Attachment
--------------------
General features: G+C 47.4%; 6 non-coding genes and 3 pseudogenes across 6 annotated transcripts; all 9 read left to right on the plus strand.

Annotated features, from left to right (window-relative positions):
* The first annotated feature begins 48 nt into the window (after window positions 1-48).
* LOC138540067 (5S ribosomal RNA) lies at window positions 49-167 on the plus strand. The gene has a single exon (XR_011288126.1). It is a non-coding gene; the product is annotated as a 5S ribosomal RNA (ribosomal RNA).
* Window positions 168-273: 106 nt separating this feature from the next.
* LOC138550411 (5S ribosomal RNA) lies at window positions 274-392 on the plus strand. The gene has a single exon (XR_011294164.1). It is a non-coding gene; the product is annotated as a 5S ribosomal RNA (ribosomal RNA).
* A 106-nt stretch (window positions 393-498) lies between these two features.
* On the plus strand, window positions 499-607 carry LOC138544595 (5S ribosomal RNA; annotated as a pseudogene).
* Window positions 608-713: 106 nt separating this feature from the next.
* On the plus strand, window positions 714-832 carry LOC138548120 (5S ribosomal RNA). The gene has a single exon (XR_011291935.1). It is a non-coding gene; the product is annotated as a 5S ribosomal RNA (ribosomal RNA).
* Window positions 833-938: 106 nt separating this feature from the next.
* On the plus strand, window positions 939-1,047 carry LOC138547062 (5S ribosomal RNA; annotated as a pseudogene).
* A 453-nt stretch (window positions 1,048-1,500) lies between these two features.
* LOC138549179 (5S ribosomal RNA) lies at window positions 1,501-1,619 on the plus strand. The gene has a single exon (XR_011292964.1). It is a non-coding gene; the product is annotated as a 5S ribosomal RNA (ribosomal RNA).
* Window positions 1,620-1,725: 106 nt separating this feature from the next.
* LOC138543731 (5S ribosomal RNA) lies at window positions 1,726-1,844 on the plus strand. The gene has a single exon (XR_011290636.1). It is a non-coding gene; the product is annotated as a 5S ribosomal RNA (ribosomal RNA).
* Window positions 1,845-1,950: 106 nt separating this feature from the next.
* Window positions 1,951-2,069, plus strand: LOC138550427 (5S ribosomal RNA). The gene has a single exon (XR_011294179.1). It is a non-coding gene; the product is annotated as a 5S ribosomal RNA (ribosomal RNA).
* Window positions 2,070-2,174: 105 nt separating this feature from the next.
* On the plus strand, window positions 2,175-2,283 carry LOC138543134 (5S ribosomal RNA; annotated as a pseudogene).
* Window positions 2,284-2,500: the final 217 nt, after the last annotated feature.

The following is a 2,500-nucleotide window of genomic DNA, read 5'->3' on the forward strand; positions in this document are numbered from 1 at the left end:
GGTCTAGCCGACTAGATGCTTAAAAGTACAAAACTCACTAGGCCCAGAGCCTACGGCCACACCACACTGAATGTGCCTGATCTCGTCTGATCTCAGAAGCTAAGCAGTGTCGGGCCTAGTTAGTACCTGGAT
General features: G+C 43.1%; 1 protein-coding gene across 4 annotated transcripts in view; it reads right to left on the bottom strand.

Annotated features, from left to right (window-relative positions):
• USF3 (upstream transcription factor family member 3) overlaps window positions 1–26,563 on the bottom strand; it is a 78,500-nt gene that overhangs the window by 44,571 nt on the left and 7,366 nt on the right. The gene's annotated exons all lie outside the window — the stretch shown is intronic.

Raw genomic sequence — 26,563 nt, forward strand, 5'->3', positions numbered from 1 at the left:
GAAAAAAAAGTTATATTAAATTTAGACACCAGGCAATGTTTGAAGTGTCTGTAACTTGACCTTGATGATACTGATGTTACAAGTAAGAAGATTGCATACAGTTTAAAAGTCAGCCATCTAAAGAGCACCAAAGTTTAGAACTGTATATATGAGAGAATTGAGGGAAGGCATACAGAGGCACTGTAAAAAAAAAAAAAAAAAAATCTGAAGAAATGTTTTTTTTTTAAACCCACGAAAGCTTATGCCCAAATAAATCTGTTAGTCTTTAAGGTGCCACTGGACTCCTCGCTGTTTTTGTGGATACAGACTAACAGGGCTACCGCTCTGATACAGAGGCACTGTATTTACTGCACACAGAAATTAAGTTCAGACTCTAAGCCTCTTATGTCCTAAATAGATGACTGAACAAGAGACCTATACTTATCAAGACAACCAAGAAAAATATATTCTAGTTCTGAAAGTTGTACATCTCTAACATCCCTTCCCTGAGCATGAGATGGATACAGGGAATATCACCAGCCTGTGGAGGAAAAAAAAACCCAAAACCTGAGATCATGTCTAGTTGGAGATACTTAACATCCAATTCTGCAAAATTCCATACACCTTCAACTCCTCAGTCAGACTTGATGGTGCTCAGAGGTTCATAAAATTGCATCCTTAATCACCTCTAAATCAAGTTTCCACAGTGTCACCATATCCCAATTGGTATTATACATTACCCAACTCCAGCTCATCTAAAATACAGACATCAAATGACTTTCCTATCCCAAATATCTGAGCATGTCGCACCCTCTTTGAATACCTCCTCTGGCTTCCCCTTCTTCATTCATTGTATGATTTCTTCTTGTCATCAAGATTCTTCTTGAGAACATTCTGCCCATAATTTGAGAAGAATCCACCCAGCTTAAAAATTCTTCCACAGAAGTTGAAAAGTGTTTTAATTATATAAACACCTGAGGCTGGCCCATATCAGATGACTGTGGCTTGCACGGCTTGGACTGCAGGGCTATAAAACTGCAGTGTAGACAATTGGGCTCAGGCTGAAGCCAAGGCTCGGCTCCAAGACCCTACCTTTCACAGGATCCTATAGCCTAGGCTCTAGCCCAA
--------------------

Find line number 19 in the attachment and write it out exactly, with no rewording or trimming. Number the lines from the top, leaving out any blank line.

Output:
* Window positions 2,070-2,174: 105 nt separating this feature from the next.